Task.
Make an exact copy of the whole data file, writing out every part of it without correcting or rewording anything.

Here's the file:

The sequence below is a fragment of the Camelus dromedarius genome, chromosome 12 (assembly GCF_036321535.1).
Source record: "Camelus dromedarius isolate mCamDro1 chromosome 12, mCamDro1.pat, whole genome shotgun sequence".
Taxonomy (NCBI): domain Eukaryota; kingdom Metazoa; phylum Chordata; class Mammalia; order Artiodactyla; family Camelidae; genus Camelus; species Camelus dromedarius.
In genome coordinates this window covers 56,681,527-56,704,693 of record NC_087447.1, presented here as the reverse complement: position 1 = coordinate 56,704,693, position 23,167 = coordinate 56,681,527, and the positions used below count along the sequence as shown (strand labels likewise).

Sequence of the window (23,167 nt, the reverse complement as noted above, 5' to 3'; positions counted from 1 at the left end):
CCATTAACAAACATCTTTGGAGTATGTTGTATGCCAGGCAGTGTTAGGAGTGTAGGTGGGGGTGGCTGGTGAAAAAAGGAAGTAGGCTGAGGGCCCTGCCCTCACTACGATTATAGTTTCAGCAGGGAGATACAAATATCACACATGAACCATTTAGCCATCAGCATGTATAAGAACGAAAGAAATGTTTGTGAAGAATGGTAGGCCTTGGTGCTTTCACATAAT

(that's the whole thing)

The sequence below is a fragment of the Camelus dromedarius genome, chromosome 12 (assembly GCF_036321535.1).
Source record: "Camelus dromedarius isolate mCamDro1 chromosome 12, mCamDro1.pat, whole genome shotgun sequence".
Taxonomy (NCBI): domain Eukaryota; kingdom Metazoa; phylum Chordata; class Mammalia; order Artiodactyla; family Camelidae; genus Camelus; species Camelus dromedarius.
In genome coordinates this window covers 56,681,527-56,704,693 of record NC_087447.1, presented here as the reverse complement: position 1 = coordinate 56,704,693, position 23,167 = coordinate 56,681,527, and the positions used below count along the sequence as shown (strand labels likewise).

Sequence of the window (23,167 nt, the reverse complement as noted above, 5' to 3'; positions counted from 1 at the left end):
CCATTAACAAACATCTTTGGAGTATGTTGTATGCCAGGCAGTGTTAGGAGTGTAGGTGGGGGTGGCTGGTGAAAAAAGGAAGTAGGCTGAGGGCCCTGCCCTCACTACGATTATAGTTTCAGCAGGGAGATACAAATATCACACATGAACCATTTAGCCATCAGCATGTATAAGAACGAAAGAAATGTTTGTGAAGAATGGTAGGCCTTGGTGCTTTCACATAAT